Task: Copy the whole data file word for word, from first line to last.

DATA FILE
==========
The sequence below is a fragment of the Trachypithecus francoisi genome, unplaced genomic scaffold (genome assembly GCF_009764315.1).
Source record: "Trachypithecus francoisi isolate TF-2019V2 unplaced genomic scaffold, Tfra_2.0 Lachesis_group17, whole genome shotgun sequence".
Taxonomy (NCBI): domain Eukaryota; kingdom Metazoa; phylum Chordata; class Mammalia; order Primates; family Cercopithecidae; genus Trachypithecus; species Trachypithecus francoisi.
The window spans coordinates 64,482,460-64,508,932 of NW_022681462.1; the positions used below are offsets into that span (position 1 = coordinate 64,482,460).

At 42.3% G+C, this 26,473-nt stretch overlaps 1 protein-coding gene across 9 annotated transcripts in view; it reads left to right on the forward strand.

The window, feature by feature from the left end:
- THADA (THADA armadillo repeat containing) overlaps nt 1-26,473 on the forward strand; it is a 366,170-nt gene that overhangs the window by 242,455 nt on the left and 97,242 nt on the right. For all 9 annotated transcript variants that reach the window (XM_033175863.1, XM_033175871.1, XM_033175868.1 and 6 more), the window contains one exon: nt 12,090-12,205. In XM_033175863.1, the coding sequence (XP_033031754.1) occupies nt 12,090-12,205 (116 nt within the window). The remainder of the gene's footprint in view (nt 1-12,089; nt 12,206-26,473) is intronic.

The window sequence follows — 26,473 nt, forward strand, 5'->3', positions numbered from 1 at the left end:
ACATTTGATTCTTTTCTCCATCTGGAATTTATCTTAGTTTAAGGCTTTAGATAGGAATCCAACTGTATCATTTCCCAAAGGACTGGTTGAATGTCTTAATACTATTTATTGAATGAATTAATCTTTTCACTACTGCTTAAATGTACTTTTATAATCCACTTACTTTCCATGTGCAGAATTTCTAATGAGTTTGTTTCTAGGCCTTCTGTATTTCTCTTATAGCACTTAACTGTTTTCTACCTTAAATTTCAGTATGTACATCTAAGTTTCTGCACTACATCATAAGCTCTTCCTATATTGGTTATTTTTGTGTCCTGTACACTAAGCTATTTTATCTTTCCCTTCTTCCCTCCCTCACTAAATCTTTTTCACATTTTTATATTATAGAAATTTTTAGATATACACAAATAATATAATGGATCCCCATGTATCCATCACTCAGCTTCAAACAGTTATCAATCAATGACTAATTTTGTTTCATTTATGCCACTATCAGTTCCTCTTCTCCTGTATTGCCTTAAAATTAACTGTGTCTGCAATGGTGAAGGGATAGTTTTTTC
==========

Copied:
The sequence below is a fragment of the Trachypithecus francoisi genome, unplaced genomic scaffold (genome assembly GCF_009764315.1).
Source record: "Trachypithecus francoisi isolate TF-2019V2 unplaced genomic scaffold, Tfra_2.0 Lachesis_group17, whole genome shotgun sequence".
Taxonomy (NCBI): domain Eukaryota; kingdom Metazoa; phylum Chordata; class Mammalia; order Primates; family Cercopithecidae; genus Trachypithecus; species Trachypithecus francoisi.
The window spans coordinates 64,482,460-64,508,932 of NW_022681462.1; the positions used below are offsets into that span (position 1 = coordinate 64,482,460).

At 42.3% G+C, this 26,473-nt stretch overlaps 1 protein-coding gene across 9 annotated transcripts in view; it reads left to right on the forward strand.

The window, feature by feature from the left end:
- THADA (THADA armadillo repeat containing) overlaps nt 1-26,473 on the forward strand; it is a 366,170-nt gene that overhangs the window by 242,455 nt on the left and 97,242 nt on the right. For all 9 annotated transcript variants that reach the window (XM_033175863.1, XM_033175871.1, XM_033175868.1 and 6 more), the window contains one exon: nt 12,090-12,205. In XM_033175863.1, the coding sequence (XP_033031754.1) occupies nt 12,090-12,205 (116 nt within the window). The remainder of the gene's footprint in view (nt 1-12,089; nt 12,206-26,473) is intronic.

The window sequence follows — 26,473 nt, forward strand, 5'->3', positions numbered from 1 at the left end:
ACATTTGATTCTTTTCTCCATCTGGAATTTATCTTAGTTTAAGGCTTTAGATAGGAATCCAACTGTATCATTTCCCAAAGGACTGGTTGAATGTCTTAATACTATTTATTGAATGAATTAATCTTTTCACTACTGCTTAAATGTACTTTTATAATCCACTTACTTTCCATGTGCAGAATTTCTAATGAGTTTGTTTCTAGGCCTTCTGTATTTCTCTTATAGCACTTAACTGTTTTCTACCTTAAATTTCAGTATGTACATCTAAGTTTCTGCACTACATCATAAGCTCTTCCTATATTGGTTATTTTTGTGTCCTGTACACTAAGCTATTTTATCTTTCCCTTCTTCCCTCCCTCACTAAATCTTTTTCACATTTTTATATTATAGAAATTTTTAGATATACACAAATAATATAATGGATCCCCATGTATCCATCACTCAGCTTCAAACAGTTATCAATCAATGACTAATTTTGTTTCATTTATGCCACTATCAGTTCCTCTTCTCCTGTATTGCCTTAAAATTAACTGTGTCTGCAATGGTGAAGGGATAGTTTTTTC